No matter your age, if you are studying straight out of school or as a mature student, the pressures of taking on a course in higher education can be real and affect your mental health.
Balancing the competing pressures of work, life and study can be an intricate dance. With the right tools, you can support your studies successfully, reduce worries, and streamline your workload. The key is to be aware of when things aren’t going well and seek the right support.
Below are the 5 biggest students struggles (and how to fix them):
1. Internet Connection: I can’t access my course!
One of the most common things we hear from our students is that they have problems connecting to the internet. Issues with access, speed and bandwidth can leave your frustrations high, performance low and reduce the quality of your work.
Here’s our golden tip: invest in your internet connection. It’s simple, really, and a little outlay now can stop a myriad of headaches later. If the internet is patchy in your area or you don’t want to commit to a plan, get yourself a 5G dongle – you will be happy you did!
There are plenty of internet providers to choose from in Australia with plans and pricing to suit your needs. Vodafone, Optus and Telstra are all good options to investigate. Just make sure you check your 5G or 4G network coverage before committing to your plan. You don’t want to sign up for a device that won’t work in your study environment! Each internet provider has its own network coverage link.
2. Self-Motivation: are you allowing Netflix to steal your study show?
When we often feel overwhelmed by the pressures of life, we allow ourselves to become distracted. As you progress through your course, something shiny may pop into sight and your focus shifts, and you momentarily forget your goals.
Here’s the fix: you need a gentle reminder that motivation feels good!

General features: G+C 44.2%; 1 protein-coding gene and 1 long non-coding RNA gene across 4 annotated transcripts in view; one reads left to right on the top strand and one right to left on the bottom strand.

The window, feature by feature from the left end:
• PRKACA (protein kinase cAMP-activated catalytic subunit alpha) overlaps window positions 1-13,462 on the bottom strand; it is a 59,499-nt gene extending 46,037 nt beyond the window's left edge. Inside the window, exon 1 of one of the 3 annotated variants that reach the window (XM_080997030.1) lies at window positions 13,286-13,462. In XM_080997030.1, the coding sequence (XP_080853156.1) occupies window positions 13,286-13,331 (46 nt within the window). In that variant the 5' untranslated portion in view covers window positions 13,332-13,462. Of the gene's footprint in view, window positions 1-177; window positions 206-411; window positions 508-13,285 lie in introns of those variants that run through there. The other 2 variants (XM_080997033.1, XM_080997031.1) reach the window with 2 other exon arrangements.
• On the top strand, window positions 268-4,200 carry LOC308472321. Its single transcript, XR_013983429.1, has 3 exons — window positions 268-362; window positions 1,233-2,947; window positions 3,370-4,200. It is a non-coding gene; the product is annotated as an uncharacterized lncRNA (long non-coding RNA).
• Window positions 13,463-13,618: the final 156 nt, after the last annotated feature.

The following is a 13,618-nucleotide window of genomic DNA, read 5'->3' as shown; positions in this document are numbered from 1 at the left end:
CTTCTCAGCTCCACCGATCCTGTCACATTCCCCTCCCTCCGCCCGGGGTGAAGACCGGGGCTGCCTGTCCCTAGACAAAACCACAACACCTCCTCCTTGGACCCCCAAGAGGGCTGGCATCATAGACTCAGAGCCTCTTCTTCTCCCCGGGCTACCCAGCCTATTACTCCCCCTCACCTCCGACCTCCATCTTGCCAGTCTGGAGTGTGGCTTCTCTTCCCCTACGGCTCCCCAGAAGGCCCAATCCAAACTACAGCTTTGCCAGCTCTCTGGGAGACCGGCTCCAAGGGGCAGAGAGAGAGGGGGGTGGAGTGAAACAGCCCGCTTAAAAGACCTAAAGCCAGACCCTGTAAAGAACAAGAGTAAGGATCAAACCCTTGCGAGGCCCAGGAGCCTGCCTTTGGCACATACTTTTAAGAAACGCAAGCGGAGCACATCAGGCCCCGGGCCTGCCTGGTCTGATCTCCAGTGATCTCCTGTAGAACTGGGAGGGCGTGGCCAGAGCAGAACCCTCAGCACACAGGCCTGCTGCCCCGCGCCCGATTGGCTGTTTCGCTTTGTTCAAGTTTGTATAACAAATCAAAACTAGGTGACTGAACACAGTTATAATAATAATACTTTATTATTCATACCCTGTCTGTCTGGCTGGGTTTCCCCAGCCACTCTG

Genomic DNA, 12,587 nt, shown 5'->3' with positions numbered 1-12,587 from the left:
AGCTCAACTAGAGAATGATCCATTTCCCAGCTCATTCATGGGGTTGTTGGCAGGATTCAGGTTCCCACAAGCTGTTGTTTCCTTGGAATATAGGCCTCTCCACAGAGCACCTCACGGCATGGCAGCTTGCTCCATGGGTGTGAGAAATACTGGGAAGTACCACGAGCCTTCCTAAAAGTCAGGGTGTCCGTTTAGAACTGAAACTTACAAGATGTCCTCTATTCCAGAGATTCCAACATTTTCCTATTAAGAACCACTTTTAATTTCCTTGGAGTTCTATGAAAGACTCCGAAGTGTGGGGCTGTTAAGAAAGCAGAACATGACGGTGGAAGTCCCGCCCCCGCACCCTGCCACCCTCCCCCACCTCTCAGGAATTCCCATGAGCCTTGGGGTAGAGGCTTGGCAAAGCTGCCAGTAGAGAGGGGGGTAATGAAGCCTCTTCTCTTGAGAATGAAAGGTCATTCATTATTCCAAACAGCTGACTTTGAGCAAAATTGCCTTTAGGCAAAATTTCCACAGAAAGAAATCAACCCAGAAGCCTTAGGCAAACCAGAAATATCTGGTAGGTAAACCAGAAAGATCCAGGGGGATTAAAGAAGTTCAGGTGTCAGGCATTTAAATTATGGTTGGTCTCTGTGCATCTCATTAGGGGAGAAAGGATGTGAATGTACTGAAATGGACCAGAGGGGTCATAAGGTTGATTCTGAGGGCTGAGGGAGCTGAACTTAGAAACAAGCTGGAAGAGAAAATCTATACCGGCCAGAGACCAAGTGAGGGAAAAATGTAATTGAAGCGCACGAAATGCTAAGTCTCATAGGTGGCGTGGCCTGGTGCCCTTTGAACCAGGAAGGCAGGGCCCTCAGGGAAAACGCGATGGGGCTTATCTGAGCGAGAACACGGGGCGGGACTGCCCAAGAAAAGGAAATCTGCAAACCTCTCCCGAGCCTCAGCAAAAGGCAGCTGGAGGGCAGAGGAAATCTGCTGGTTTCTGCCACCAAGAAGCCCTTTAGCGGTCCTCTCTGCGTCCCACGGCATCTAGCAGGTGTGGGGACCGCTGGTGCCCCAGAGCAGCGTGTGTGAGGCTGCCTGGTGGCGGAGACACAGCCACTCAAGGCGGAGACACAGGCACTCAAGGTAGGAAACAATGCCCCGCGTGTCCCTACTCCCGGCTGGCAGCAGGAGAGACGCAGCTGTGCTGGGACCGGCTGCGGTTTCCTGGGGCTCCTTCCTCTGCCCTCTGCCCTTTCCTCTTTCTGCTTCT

- Remind yourself of why you are studying. What are the pros? How will completing your course positively impact your life?
- Reward yourself. Support yourself through the procrastination blues with a reward. Make it simple yet enticing.
- Take small steps. It’s easy to avoid a task when it seems too much. Small steps help you reduce how impossible a task may seem by approaching it a little bit at a time. Each time you have a small win, you are flooded with feel-good vibes. Naturally, you want to repeat it!
3. Fear – the F word.
It can be easy to allow fear to take a front-row seat—the fear of the unknown, of where choices will lead. Overachieving, overwhelm, academic and social pressures, and associated anxiety and stress can lead to mental and physical health problems. Let’s be honest. It’s not a great place to be, yet we have all found ourselves there at some point.
The is no magic pill, but this will undoubtedly help: Take a preventative approach. Life is wobbly, and it’s full of ups and downs. The key is to be aware when you are off track and ask for support when you are unable to help yourself.
We encourage our students to try the free Smiling Mind app, where you can find a series of mindfulness practices to support you through life’s ups and downs and keep you on track with your studies. Just 10 minutes a day of mindfulness practice can make a huge difference.
4. Time management: is the ‘I’m too busy’ mindset getting you down?
Days are getting busier, and time is moving faster – or at least it appears that way. There will always be something trying to draw your attention away from your studies, be it family, work or social engagements.
Here are some simple time management strategies:
- Remove distractions, including social media. There is even an app for that!
- Create a “To Do” list at the end of each day
- Set reminders for deadlines
- Focus on one thing at a time
- Ensure you get enough sleep
5. Financial pressure: making ends meet.
Financial stress in students is high and can directly impact study outcomes. Many students work to support their studies, and it can be challenging to find a happy medium between work and study. Financial obligations such as rent, utility bills, car rego and social engagements can add up, leaving students motivated to work more, leaving less time for learning.
Financial wellbeing is the key: sound management of your finances can help you live within your means and budget for unexpected expenses. It’s not about how much you earn but more about how you manage what you have.
Moneysmart has some great resources for managing your money on a student budget. They cover budgets, government assistance, HECS and HELP costs, studying while you work and where to get help when you need it.
Behind every successful student is a team of support. Chat to one of our friendly crew today about how we can support your learning journey and career success.